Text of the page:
Overall, the study found in 2018 whites made up 50.5% of the state’s population, Hispanics account for 28.8%, and African Americans make up 17.1% — while making up over half the prison population. Since 2009, that’s a 5.1% decrease for whites, a 11.8% increase for African Americans, and 33.3% increase for Hispanics. Those population trends are expected to continue for the next five years, Blomberg said.
Those aged 45-64 and 65 and above were the largest segments of the population, with those over 65 making up the fastest growing sector. Those 18-24 — the age group most likely to offend — was the smallest age contingent and also the slowest growing.
Other data showed:
• Unlike whites, blacks are more likely to be arrested for felonies than misdemeanors, although overall arrest rates for both categories are dramatically declining regardless of race. For those 18-59, the arrest rate for African Americans for misdemeanors was 5.12% in 2009, 3.07% in 2018, and is projected at 2.31% in 2023. Misdemeanor arrests for whites were 2.53% in 2009, 1.74% in 2018, and is projected at 1.41% in 2023. For felonies, the rate for African Americans was 5.46% in 2009, 3.8% in 2018, and is projected at 3.13% in 2023. For whites, the rate was 1.93% in 2009, 1.62% in 2018, and is projected at 1.57% in 2023.
• Jail sentences and probation for misdemeanors are declining for both whites and blacks, and by 2023 there is predicted to be little difference. Felony probation rates, though, are projected to rise with almost twice as many African Americans on felony probation as whites. Felony imprisonment rates have declined for blacks since 2009, and are projected to fall slightly by 2023, but still be at almost twice the level as felony jailings for whites, which have increased slightly since 2009, when the white imprisonment rate was less than a third of that for African Americans.
• The imprisonment rate for violent crimes is falling for whites, Hispanics, and especially African Americans, but is expected to remain much higher for African Americans by 2023. Imprisonment rates are also falling fast for property crimes for all three groups and the FSU statistical projection showed the property crime imprisonment rate for African Americans to be lower than for whites by 2023. Rates for both groups, though, are predicted to be higher than for Hispanics.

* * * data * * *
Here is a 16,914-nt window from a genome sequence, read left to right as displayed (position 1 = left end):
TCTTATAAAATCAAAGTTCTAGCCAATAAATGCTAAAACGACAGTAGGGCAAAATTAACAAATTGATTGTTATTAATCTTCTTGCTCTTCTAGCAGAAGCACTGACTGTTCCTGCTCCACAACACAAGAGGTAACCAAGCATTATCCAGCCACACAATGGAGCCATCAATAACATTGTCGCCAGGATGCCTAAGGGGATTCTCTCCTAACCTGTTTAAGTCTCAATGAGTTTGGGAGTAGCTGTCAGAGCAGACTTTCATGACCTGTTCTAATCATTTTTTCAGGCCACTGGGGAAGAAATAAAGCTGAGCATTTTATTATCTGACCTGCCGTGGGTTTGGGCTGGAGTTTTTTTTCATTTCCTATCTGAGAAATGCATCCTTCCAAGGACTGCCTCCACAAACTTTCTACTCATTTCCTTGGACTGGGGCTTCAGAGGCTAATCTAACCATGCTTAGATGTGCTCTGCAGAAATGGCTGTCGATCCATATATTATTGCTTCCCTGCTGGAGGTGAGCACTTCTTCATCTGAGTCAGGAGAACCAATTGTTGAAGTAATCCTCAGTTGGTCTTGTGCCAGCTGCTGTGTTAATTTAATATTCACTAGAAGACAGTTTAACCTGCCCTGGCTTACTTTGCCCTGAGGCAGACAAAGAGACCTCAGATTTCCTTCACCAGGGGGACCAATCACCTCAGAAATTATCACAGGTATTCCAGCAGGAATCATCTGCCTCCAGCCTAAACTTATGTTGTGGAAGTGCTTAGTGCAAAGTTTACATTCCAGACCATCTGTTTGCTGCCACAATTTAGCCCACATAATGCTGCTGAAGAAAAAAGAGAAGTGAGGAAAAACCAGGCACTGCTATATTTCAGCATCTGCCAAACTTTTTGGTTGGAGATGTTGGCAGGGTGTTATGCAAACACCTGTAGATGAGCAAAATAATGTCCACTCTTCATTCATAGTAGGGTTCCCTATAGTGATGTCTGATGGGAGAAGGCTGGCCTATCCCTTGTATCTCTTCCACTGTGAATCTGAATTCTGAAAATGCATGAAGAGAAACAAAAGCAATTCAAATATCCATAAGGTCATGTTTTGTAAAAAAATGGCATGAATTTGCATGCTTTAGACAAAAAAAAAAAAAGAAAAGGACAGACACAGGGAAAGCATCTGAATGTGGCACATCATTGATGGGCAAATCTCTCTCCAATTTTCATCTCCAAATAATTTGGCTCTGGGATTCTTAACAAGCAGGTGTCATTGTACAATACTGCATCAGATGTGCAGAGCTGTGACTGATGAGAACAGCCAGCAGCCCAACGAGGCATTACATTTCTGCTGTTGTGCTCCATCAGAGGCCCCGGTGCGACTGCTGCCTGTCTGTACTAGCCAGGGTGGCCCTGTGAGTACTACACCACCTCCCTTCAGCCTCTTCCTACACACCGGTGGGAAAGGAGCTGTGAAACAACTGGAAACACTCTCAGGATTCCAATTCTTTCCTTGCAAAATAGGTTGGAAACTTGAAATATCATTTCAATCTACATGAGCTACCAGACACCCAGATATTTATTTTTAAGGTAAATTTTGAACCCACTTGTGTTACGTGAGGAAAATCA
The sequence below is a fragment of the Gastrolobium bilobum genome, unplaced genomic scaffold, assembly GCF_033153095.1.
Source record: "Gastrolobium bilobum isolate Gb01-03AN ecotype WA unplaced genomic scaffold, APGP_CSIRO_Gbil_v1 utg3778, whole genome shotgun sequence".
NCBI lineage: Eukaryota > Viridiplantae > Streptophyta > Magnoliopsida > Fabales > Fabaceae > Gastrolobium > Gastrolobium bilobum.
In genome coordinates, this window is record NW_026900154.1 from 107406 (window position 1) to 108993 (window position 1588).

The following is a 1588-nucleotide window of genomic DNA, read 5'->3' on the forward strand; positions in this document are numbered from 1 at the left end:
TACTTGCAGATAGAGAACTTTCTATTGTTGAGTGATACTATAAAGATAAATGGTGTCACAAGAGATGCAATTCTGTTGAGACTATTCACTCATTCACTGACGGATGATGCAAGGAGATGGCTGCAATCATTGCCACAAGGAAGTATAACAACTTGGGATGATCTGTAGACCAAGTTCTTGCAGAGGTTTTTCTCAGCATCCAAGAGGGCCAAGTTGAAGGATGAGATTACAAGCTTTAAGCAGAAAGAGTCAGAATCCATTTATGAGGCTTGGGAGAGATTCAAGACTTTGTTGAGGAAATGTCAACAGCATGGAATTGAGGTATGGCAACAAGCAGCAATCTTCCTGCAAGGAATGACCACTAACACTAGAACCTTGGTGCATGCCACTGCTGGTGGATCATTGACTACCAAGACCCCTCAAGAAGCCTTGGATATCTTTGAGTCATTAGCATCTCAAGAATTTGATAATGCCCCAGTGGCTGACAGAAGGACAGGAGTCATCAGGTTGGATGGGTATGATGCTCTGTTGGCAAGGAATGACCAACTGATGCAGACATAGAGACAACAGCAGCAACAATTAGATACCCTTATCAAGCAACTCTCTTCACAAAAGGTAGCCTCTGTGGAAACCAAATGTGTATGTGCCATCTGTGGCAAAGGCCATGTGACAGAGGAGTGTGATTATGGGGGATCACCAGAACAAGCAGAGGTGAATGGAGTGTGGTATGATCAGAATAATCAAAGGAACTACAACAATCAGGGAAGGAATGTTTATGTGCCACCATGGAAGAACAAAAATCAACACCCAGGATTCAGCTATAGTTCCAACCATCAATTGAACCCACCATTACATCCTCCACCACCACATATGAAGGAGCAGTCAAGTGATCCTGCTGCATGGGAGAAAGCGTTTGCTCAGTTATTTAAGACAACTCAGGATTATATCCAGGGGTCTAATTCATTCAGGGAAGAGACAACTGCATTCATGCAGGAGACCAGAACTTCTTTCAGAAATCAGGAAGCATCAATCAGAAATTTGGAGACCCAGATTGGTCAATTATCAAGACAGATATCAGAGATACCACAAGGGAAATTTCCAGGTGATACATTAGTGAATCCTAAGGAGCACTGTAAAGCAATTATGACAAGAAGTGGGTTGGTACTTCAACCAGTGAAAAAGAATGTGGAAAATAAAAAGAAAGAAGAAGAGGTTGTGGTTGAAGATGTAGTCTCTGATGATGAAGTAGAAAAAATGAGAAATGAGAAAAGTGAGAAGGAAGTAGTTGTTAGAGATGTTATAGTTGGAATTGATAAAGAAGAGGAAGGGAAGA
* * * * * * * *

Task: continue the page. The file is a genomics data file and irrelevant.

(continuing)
• Prison admissions from drug crimes have been declining slightly for whites and Hispanics and dramatically declining for African Americans, although they still have a higher incarceration rate for those infractions. By 2023, that rate is expected to approach that for whites, but still much higher than for Hispanics.
Perry said he expected to send several proposed bills to FSU shortly for their racial and ethnic impact statements, and Blomberg said it would take around five days to perform that analysis. That information will include, he said, any evidence from similar past legislation and experience with similar legislation in other states.
Sen. Jason Pizzo, D-Miami, asked how the length of sentences have changed for similar offenses over the past 10 years, and Blomberg said that information would be compiled.
Blomberg also told the committee that the most effective tools for reducing recidivism are education for juvenile offenders and jobs for adults leaving prison.
“If they [juveniles] returned to school and stayed in school their recidivism plummeted,” he said. “The role of education and employment is clearly a turning point away from crime. If people have jobs, they’re not out committing crimes.”